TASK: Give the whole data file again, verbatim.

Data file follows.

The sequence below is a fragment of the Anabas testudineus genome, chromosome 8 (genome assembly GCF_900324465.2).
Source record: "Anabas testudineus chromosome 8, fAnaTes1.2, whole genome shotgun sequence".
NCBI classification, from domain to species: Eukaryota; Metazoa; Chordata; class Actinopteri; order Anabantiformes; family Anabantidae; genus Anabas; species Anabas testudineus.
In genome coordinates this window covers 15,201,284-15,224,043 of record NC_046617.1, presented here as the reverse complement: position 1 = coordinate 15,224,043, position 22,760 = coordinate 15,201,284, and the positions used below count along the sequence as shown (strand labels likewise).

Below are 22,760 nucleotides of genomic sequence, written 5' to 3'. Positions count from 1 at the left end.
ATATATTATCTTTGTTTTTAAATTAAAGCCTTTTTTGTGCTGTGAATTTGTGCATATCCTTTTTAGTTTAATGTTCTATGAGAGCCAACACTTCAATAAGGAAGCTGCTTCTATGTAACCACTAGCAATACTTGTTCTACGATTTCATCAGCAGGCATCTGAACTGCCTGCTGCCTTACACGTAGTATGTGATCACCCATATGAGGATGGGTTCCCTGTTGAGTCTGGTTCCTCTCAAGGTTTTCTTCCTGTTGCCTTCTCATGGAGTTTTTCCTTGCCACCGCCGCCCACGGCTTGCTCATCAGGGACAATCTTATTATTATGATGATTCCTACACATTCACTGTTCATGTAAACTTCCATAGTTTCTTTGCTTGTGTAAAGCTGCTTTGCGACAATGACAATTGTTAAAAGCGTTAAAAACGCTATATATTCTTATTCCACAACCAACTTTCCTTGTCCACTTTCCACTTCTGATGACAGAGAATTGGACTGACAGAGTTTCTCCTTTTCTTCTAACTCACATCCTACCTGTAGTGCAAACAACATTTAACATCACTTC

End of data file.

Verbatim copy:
The sequence below is a fragment of the Anabas testudineus genome, chromosome 8 (genome assembly GCF_900324465.2).
Source record: "Anabas testudineus chromosome 8, fAnaTes1.2, whole genome shotgun sequence".
NCBI classification, from domain to species: Eukaryota; Metazoa; Chordata; class Actinopteri; order Anabantiformes; family Anabantidae; genus Anabas; species Anabas testudineus.
In genome coordinates this window covers 15,201,284-15,224,043 of record NC_046617.1, presented here as the reverse complement: position 1 = coordinate 15,224,043, position 22,760 = coordinate 15,201,284, and the positions used below count along the sequence as shown (strand labels likewise).

Below are 22,760 nucleotides of genomic sequence, written 5' to 3'. Positions count from 1 at the left end.
ATATATTATCTTTGTTTTTAAATTAAAGCCTTTTTTGTGCTGTGAATTTGTGCATATCCTTTTTAGTTTAATGTTCTATGAGAGCCAACACTTCAATAAGGAAGCTGCTTCTATGTAACCACTAGCAATACTTGTTCTACGATTTCATCAGCAGGCATCTGAACTGCCTGCTGCCTTACACGTAGTATGTGATCACCCATATGAGGATGGGTTCCCTGTTGAGTCTGGTTCCTCTCAAGGTTTTCTTCCTGTTGCCTTCTCATGGAGTTTTTCCTTGCCACCGCCGCCCACGGCTTGCTCATCAGGGACAATCTTATTATTATGATGATTCCTACACATTCACTGTTCATGTAAACTTCCATAGTTTCTTTGCTTGTGTAAAGCTGCTTTGCGACAATGACAATTGTTAAAAGCGTTAAAAACGCTATATATTCTTATTCCACAACCAACTTTCCTTGTCCACTTTCCACTTCTGATGACAGAGAATTGGACTGACAGAGTTTCTCCTTTTCTTCTAACTCACATCCTACCTGTAGTGCAAACAACATTTAACATCACTTC